• Dagerag says:

        If you think Origin is not so bad, you’re entitled to that opinion. But the client is hard to navigate, has a laggy interface, shit download times, and also its owned by EA.

        • JayG says:

          The games are gone from Switzerland as well. Ironically Steam was always the most expensive way for me to buy Ubi games so my most recent purchases have been Uplay only.

        • jezcentral says:

          It also has a returns policy, good offline support, good download times (in my experience, YMMV), and is unaffected by bloat (although they have just added chat rooms).

          The worst I could say about Origin is it is inoffensive.

          I’m sure one hundred different gamers will have one hundred different opinions about it, though. :)

          • FurryLippedSquid says:

            I’m with you, for what it’s worth.

            Origin is Ok.

          • SuffixTreeMonkey says:

            Yeah, Origin is acceptable and I don’t mind using it from time to time.

            I think we all benefit if we outgrow this silly “I can only buy on one store” mentality. Steam is fine, and it’s okay to use it, but other stores are pretty awesome too: Humble Store takes less than 30%, I think, and GOG takes 30% but the DRM-freeness is a great boon for me.

            More stores means indie developers won’t get pressured into joining Steam/Origin/Any Other Store That Takes 30% For Very Little. Plus other perks for us customers, like lower prices, more competitive (and better) stores, and so on.

            So I support Ubisoft in going solo — but once they do, they should start working hard on making Uplay the best DRM/Store/Frontend it can be.

          • Melody says:

            Agree. GOG’s catalogue doesn’t overlap too much, and Itch.io’s offer is also quite unique – so it’s not entirely fair to compare those two to other stores; but I try to make it a point to always buy from humble if possible, even if that means a slightly higher price.
            1) Gives to charity
            2) Steam key for ease of use, but also DRM-free copy
            3) Don’t know if it gives a bigger share to the devs than Steam

            Right now the best experience IMO is on the Humble store.
            On the other hand, if I started buying from whoever has the lowest price, that’d lead me to forget what games I own on what service, so I’d rather keep it to just a handful of services (unless they give me a steam key) and right now that means Steam, GoG, Humble, Itch.io. There’s not much I want on Desura.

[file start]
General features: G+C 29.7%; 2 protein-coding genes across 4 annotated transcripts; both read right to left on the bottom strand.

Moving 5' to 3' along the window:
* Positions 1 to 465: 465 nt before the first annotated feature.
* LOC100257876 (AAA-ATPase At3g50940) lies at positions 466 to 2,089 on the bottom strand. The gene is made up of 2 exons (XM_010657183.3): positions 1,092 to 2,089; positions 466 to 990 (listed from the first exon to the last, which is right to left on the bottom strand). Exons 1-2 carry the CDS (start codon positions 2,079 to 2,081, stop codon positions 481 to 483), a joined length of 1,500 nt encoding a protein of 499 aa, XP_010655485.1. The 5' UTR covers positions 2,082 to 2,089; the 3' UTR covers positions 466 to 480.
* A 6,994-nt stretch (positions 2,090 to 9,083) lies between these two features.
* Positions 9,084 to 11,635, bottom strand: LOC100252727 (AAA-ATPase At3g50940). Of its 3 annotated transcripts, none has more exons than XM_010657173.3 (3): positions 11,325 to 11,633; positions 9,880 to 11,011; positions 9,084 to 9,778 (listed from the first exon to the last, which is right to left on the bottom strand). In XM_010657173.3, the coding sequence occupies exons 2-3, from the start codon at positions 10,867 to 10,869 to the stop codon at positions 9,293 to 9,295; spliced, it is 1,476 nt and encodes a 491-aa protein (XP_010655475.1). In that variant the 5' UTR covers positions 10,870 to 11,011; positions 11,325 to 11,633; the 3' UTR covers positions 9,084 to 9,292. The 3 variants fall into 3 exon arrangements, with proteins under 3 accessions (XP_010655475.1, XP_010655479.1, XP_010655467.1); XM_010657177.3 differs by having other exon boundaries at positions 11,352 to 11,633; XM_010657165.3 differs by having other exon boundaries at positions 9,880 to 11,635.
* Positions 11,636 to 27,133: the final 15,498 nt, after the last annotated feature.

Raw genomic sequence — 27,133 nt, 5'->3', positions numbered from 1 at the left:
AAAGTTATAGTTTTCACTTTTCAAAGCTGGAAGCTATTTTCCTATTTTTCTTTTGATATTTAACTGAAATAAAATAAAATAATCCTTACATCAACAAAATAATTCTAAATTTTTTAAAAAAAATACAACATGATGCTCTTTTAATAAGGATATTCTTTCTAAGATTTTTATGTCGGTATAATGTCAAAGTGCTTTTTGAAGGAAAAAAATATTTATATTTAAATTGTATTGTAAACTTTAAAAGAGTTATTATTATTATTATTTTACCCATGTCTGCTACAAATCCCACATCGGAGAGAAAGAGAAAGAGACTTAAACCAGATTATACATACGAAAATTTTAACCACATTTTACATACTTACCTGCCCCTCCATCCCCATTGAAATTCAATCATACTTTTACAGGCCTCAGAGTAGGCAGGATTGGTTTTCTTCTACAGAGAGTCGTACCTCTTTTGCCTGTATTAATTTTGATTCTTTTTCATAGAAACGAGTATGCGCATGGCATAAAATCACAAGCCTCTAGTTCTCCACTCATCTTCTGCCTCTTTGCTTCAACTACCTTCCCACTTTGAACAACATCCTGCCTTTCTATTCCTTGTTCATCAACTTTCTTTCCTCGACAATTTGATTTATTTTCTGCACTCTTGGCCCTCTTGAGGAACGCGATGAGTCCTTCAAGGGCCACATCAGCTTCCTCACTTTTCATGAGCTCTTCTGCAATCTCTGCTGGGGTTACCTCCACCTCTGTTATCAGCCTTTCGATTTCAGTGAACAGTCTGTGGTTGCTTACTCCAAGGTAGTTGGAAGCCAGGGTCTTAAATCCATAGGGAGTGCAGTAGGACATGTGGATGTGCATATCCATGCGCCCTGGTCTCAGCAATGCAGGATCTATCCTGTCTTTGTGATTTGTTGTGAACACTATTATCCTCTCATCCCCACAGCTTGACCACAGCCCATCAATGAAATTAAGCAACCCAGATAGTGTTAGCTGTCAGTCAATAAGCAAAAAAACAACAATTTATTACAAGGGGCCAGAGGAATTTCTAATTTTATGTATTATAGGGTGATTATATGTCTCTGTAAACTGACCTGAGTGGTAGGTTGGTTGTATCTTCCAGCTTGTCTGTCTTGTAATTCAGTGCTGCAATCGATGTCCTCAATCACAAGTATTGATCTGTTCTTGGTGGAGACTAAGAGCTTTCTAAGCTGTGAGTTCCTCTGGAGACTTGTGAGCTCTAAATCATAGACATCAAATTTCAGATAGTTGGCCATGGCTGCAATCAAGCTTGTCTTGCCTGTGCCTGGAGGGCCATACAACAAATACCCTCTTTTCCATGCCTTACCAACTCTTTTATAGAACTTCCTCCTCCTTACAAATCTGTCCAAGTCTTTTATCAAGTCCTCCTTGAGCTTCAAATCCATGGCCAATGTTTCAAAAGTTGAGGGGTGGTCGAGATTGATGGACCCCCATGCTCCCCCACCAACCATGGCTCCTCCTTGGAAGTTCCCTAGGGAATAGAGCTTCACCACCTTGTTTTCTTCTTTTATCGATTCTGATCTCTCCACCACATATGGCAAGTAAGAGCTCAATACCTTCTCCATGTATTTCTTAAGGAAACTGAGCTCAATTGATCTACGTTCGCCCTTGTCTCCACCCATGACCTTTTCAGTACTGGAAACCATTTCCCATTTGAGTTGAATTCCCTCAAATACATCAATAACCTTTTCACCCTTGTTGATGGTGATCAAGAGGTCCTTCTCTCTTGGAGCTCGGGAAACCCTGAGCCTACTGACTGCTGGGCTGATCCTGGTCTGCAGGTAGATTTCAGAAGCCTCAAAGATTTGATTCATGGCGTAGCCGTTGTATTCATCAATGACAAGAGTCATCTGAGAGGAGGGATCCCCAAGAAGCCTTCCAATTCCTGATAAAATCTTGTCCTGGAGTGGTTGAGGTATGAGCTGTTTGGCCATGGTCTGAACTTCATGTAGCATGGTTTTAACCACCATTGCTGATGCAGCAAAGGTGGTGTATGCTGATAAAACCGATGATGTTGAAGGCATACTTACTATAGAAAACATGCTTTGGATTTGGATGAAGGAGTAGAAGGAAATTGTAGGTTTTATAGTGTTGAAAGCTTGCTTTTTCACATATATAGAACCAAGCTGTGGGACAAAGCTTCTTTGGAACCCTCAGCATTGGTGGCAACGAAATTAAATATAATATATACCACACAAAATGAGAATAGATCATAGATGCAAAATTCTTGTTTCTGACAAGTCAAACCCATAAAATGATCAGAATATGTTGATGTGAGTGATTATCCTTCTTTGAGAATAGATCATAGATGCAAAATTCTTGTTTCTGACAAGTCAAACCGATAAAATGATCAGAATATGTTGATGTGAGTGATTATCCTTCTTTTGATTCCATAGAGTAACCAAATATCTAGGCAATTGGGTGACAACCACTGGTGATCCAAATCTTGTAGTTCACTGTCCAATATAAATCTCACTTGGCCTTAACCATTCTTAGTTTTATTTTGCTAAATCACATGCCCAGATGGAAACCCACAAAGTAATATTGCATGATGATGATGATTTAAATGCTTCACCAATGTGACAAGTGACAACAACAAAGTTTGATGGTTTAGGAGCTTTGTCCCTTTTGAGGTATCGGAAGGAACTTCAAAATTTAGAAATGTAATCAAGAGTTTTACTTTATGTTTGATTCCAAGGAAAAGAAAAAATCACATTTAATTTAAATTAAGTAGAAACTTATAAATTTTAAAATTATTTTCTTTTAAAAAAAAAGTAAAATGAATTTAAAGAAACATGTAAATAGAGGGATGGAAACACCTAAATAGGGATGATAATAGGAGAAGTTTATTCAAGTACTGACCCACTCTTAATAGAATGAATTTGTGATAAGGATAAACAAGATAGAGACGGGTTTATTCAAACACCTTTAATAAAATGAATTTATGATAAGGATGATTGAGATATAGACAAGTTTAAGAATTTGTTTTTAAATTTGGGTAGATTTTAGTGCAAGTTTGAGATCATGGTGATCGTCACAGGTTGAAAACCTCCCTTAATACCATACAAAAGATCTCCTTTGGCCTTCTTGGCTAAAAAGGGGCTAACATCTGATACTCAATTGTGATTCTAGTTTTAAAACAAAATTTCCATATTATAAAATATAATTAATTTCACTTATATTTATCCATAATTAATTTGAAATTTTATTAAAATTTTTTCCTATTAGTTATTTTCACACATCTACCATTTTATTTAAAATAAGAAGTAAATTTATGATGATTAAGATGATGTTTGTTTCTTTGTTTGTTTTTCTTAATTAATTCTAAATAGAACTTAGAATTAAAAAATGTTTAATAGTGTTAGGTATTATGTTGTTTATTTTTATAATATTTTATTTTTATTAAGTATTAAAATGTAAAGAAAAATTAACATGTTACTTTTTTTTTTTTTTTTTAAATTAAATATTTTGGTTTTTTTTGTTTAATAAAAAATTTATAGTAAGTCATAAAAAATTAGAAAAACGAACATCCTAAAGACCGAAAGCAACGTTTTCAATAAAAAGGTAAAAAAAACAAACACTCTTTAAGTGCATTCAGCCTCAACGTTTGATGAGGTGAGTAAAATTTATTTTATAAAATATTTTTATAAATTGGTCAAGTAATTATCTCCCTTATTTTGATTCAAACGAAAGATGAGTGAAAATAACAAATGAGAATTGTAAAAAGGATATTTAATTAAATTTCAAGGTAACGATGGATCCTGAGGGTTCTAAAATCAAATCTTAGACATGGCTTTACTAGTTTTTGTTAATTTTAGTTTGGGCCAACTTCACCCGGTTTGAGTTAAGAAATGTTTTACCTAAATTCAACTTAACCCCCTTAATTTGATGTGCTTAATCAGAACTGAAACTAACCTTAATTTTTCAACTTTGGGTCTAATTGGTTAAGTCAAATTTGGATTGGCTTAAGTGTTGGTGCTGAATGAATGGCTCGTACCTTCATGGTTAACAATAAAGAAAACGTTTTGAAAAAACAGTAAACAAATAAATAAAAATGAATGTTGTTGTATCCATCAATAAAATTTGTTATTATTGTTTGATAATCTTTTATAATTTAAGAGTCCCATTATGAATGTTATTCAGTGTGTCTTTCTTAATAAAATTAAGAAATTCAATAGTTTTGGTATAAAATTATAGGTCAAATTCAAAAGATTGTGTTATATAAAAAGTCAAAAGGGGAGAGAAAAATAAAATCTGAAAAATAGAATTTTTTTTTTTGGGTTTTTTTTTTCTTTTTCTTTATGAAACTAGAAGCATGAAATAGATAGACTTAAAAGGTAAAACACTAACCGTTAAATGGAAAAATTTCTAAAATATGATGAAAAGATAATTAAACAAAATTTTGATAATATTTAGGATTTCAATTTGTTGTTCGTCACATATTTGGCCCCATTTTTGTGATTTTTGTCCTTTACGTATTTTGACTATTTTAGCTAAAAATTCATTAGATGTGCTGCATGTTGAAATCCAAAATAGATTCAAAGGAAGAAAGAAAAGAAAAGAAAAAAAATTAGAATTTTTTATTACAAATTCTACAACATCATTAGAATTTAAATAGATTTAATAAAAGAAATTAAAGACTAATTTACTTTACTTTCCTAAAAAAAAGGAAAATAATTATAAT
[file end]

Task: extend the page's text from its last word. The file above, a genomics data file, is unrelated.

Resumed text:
• Neutrino says:

            “I think we all benefit if we outgrow this silly “I can only buy on one store” mentality.”

            That would be easier if some of these ‘stores’ didn’t have the intent of creating as large a footprint on your system as possible.

          • fish99 says:

            Are you desperately short on memory? I have a rather paltry 8GB ram and most games don’t even use half of that. Steam, Origin and UPlay combined only use about 300MB of ram, that’s less than the web browser I’m using to post this message.

          • Melody says:

            8GB of Ram is not “paltry”. It’s between standard and slightly above average.
            link to store.steampowered.com

            (Not that RAM is the problem, just saying.)

        • Melody says:

          Did you answer before reading the second line?
          “From what I’ve heard”, I’ve never installed origin myself.

          • Aleister Crowley says:

            It seems you are constantly editing your posts for some reason… Are you ok?

          • Melody says:

            LOL?

            I’m just reformulating my thoughts because I realized what I first wrote was inaccurate.

          • JayG says:

            If I did that, I’d never post. Oh, I never post.

      • Aleister Crowley says:

        You say Origin “isn’t bad at all” but then go on to say “I refuse to buy any EA games out of principle”. But how can you know what Origin is like if you don’t buy EA games? I haven’t bought an EA game in years by the way and I agree with you absolutely that EA should be boycotted until they go bankrupt, but you are contradicting yourself in a paradox of hypocrisy. Or did I miss something?

        • Melody says:

          EA is bad.
          Their client (*from what I’ve heard*) works well, it does what it needs to do, doesn’t wipe your saves etc.
          I missed the part in which these two statements contradict one another. One is a moral/ethical judgement, the other is an assessment about the functionality of their product.

        • Volcanu says:

          Won’t you ride my white horse?

          (Sorry.I’ll get my coat)

      • Premium User Badge

        RaveTurned says:

        The problem for Ubi/EA is that most PC gamers have already picked their DRM platform of choice, and it’s Steam. Anyone wanting to change that is about five years late to the party.

        If either system wants to overcome that kind of inertia, they’re going to have to offer a consistently better user experience than Steam across the board, *and* a comparable game selection, *and* better prices. And the longer they leave it, the harder it’s going to be to turn that around.

        Good luck with that guys.

      • derbefrier says: